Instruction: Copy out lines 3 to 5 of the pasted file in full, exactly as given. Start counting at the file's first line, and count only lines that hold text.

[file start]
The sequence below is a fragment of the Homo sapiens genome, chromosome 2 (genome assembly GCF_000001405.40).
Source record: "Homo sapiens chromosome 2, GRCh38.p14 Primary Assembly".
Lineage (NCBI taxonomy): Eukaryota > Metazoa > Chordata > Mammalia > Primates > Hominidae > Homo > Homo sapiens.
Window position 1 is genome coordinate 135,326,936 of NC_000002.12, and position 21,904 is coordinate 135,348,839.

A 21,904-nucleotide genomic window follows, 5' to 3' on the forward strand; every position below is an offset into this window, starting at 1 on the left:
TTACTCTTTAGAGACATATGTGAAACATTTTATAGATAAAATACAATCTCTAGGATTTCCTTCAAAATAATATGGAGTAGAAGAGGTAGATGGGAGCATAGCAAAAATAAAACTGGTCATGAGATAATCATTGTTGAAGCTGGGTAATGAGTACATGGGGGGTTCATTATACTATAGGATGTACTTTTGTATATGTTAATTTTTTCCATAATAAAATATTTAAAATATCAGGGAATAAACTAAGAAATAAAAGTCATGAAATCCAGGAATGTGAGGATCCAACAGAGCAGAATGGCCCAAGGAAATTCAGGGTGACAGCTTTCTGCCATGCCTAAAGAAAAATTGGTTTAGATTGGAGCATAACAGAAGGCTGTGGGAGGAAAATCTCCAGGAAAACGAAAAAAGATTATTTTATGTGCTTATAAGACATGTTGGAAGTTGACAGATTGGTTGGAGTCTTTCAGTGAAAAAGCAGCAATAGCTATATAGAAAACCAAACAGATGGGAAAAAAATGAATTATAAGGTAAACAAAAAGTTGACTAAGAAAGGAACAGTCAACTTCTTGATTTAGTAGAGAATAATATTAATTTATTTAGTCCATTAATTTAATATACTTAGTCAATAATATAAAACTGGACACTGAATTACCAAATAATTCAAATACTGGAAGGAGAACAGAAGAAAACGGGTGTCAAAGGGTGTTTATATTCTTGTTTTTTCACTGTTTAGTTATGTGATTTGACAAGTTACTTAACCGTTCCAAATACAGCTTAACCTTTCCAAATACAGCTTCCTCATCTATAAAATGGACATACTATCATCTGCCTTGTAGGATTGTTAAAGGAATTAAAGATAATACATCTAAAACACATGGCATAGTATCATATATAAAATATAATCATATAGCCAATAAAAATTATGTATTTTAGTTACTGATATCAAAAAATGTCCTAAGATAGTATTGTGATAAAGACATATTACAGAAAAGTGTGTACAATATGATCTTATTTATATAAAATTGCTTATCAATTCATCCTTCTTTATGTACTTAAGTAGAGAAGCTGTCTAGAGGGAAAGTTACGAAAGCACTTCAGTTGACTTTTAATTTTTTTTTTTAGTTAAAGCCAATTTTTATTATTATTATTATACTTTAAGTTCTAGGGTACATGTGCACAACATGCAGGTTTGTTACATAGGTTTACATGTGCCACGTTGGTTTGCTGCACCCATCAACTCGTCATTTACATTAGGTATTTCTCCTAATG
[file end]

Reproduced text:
Lineage (NCBI taxonomy): Eukaryota > Metazoa > Chordata > Mammalia > Primates > Hominidae > Homo > Homo sapiens.
Window position 1 is genome coordinate 135,326,936 of NC_000002.12, and position 21,904 is coordinate 135,348,839.

A 21,904-nucleotide genomic window follows, 5' to 3' on the forward strand; every position below is an offset into this window, starting at 1 on the left: